Pastor Sunday Adelaja has been been answering questions from Church Times. Here is just one of the many questions he answered recently.
You were able to raise 200 millionaires in US dollars and you are looking forward to lifting people out of poverty in Nigeria. But you began a microfinance in Nigeria called GS (God and Son) which had collapsed. Don’t you think you are only having a fantasy about the Nigeria situation?
Well, first, I think I should be commended for even thinking about Nigeria. I think I should also be commended for wanting to come and alleviate poverty off my people instead of desiring to build a mansion for myself.
Did you know the money I used to start the microfinance bank in Nigeria was withdrawn from the mortgage of my house here? I risked and put online everything that I had here. This is about 200 million naira which I brought to Nigeria not to buy a house for myself. For a fact, I still do not have a house in Nigeria up until today. I haven’t repaired my grandmother’s house where I grew up, and I haven’t done anything in my village.
But, I went to put that money in Lagos, in the hands of Nigerians who are pastors and I told them that the only thing I want is for them to do this as a microfinance bank to help people. They came to Ukraine to do a presentation to convince me that they understood what I wanted.
So, I said go and use this money which is a product of all my years of savings in Europe. I gave this money down to be used not for my family, my children or my siblings in Nigeria, but to be used for all Nigerians including my relatives and everybody else. I told them to start this microfinance bank that would help Nigerians.
They gave me assurance that it would grow and expand and they even made a business plan and structure for me that in the next 10, 20 years we’d be able to deliver about 40 million Nigerians from poverty.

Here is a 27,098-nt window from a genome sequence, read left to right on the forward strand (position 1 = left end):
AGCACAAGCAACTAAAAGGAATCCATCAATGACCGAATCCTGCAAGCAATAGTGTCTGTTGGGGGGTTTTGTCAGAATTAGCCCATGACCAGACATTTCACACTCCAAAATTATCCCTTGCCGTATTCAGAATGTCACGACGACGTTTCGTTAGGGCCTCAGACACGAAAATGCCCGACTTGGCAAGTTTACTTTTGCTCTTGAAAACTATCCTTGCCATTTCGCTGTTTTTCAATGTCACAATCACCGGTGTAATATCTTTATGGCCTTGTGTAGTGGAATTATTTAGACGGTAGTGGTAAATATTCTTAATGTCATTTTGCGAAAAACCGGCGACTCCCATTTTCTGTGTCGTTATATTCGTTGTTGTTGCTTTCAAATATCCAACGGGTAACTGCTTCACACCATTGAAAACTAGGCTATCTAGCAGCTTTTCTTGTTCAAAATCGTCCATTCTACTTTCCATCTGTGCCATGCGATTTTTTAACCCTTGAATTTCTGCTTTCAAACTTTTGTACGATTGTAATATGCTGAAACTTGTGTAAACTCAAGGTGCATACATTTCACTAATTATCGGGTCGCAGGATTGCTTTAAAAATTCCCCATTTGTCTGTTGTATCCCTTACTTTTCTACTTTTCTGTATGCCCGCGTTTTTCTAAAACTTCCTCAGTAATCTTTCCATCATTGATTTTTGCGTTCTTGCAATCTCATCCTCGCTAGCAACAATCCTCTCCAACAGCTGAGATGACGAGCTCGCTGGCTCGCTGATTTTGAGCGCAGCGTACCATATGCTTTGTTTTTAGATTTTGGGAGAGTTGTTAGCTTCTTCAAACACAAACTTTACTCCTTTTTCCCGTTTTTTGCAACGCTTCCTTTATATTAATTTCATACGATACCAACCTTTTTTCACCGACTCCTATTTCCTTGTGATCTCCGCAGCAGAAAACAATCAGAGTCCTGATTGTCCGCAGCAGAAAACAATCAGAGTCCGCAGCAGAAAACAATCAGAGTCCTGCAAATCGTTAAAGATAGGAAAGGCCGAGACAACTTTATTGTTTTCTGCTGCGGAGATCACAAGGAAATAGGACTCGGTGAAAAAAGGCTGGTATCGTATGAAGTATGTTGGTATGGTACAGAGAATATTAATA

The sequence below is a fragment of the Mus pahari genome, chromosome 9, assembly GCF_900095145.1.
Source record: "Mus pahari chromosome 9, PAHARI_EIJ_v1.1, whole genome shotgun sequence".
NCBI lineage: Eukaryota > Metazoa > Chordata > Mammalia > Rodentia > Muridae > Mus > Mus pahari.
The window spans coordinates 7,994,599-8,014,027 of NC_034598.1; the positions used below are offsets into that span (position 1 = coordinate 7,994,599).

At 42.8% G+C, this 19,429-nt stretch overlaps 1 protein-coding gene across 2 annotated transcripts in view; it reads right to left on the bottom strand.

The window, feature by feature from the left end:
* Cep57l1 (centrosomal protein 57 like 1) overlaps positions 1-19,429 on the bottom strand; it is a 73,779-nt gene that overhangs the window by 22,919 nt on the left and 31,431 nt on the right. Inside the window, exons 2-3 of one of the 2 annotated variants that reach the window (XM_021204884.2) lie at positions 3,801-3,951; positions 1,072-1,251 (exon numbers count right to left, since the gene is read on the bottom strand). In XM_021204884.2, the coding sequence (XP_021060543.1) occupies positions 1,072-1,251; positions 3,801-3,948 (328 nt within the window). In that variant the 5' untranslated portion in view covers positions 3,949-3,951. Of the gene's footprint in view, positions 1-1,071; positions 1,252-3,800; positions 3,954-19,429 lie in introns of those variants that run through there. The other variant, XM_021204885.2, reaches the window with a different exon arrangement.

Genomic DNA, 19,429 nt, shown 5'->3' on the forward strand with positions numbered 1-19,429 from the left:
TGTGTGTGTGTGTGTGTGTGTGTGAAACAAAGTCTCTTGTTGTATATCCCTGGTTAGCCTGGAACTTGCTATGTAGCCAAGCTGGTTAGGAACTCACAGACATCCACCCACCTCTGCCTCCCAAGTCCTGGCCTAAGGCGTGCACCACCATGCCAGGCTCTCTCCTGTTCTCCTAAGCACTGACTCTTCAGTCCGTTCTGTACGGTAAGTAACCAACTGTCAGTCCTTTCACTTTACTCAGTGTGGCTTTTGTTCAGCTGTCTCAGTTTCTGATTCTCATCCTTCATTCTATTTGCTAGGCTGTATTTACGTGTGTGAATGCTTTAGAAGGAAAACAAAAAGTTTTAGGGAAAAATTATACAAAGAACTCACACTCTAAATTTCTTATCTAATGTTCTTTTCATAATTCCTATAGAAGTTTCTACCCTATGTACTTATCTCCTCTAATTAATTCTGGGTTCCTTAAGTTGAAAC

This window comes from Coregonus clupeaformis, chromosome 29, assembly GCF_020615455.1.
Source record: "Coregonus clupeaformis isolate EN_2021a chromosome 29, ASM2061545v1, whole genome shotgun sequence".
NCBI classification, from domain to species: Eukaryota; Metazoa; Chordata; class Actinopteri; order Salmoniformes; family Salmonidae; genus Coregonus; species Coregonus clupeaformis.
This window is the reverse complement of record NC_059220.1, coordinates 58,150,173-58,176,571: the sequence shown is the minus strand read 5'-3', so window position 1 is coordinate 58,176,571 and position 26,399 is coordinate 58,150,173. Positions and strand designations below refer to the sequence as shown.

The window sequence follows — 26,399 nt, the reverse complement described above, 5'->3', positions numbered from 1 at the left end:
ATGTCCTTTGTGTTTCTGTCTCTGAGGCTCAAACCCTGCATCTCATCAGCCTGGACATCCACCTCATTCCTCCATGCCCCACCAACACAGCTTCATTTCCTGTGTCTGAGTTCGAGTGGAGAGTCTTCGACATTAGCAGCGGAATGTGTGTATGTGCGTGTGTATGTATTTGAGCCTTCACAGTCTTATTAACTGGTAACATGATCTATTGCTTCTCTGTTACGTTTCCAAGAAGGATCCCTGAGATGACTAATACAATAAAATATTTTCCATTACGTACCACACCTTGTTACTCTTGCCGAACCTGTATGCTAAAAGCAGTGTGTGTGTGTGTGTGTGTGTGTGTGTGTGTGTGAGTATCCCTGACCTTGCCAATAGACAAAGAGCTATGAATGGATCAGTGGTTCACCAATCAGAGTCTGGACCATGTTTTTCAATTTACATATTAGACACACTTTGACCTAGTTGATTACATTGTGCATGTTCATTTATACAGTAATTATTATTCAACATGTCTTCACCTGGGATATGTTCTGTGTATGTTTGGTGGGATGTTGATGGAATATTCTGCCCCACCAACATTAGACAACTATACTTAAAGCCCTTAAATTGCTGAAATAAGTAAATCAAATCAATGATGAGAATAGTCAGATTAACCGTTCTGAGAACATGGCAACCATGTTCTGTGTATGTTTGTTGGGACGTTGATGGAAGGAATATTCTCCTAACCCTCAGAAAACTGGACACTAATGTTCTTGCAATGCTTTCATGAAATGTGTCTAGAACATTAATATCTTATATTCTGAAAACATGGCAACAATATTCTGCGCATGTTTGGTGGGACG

But, instead of that, the bank didn’t even last two years before they came back to me reporting that everything was lost. Apart from my own contribution, other people contributed funds summing up to over 700 million naira, which was lost without anything to show for it.
So when people now ask me, why don’t you want to do anything in Nigeria? I tell them, I don’t want to do anything in Nigeria until I arrive. I need to be in Nigeria and see things by myself.
I cannot trust people because the people I trusted are pastors belonging to some of the most reputable churches in the country. This is a proof that what they are taught in their churches and what they are teaching others is wrong. We don’t have Christianity anymore in Nigeria. We don’t have values in our people. These pastors are just taking advantage of people.
So, I don’t know what has happened to my money and the 700 million naira we put into the economy. Hence, I am not to blame for the collapse of the microfinance bank. It could be that my fault was trusting people and I wouldn’t risk it anymore.
Before I start to do anything in Nigeria, I would have to come first.